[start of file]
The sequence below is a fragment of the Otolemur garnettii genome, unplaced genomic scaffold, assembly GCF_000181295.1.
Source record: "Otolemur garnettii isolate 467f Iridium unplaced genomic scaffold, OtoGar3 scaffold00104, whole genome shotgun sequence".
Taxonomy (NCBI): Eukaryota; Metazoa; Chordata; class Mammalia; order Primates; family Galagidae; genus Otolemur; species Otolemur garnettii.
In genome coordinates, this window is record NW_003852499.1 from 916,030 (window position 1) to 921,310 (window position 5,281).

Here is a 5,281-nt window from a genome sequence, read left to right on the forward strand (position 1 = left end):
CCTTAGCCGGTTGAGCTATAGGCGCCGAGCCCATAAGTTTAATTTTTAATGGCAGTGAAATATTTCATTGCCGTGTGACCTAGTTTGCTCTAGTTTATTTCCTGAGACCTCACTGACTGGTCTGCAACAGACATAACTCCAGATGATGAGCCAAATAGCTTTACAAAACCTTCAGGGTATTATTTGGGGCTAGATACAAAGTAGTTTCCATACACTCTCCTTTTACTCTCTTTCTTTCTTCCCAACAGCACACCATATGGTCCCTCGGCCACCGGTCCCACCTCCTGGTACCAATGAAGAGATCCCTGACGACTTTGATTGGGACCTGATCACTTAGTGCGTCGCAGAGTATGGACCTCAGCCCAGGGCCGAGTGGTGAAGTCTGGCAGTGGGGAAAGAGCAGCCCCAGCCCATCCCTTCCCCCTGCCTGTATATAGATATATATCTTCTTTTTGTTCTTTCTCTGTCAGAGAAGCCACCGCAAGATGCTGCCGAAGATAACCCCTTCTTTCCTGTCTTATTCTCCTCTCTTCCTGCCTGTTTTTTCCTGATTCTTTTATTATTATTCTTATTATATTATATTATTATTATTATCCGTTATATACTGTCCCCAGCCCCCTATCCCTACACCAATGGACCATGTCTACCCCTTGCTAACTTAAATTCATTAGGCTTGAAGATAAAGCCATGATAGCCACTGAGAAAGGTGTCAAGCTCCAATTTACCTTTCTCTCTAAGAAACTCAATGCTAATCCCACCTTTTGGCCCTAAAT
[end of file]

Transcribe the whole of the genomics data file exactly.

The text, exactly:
The sequence below is a fragment of the Otolemur garnettii genome, unplaced genomic scaffold, assembly GCF_000181295.1.
Source record: "Otolemur garnettii isolate 467f Iridium unplaced genomic scaffold, OtoGar3 scaffold00104, whole genome shotgun sequence".
Taxonomy (NCBI): Eukaryota; Metazoa; Chordata; class Mammalia; order Primates; family Galagidae; genus Otolemur; species Otolemur garnettii.
In genome coordinates, this window is record NW_003852499.1 from 916,030 (window position 1) to 921,310 (window position 5,281).

Here is a 5,281-nt window from a genome sequence, read left to right on the forward strand (position 1 = left end):
CCTTAGCCGGTTGAGCTATAGGCGCCGAGCCCATAAGTTTAATTTTTAATGGCAGTGAAATATTTCATTGCCGTGTGACCTAGTTTGCTCTAGTTTATTTCCTGAGACCTCACTGACTGGTCTGCAACAGACATAACTCCAGATGATGAGCCAAATAGCTTTACAAAACCTTCAGGGTATTATTTGGGGCTAGATACAAAGTAGTTTCCATACACTCTCCTTTTACTCTCTTTCTTTCTTCCCAACAGCACACCATATGGTCCCTCGGCCACCGGTCCCACCTCCTGGTACCAATGAAGAGATCCCTGACGACTTTGATTGGGACCTGATCACTTAGTGCGTCGCAGAGTATGGACCTCAGCCCAGGGCCGAGTGGTGAAGTCTGGCAGTGGGGAAAGAGCAGCCCCAGCCCATCCCTTCCCCCTGCCTGTATATAGATATATATCTTCTTTTTGTTCTTTCTCTGTCAGAGAAGCCACCGCAAGATGCTGCCGAAGATAACCCCTTCTTTCCTGTCTTATTCTCCTCTCTTCCTGCCTGTTTTTTCCTGATTCTTTTATTATTATTCTTATTATATTATATTATTATTATTATCCGTTATATACTGTCCCCAGCCCCCTATCCCTACACCAATGGACCATGTCTACCCCTTGCTAACTTAAATTCATTAGGCTTGAAGATAAAGCCATGATAGCCACTGAGAAAGGTGTCAAGCTCCAATTTACCTTTCTCTCTAAGAAACTCAATGCTAATCCCACCTTTTGGCCCTAAAT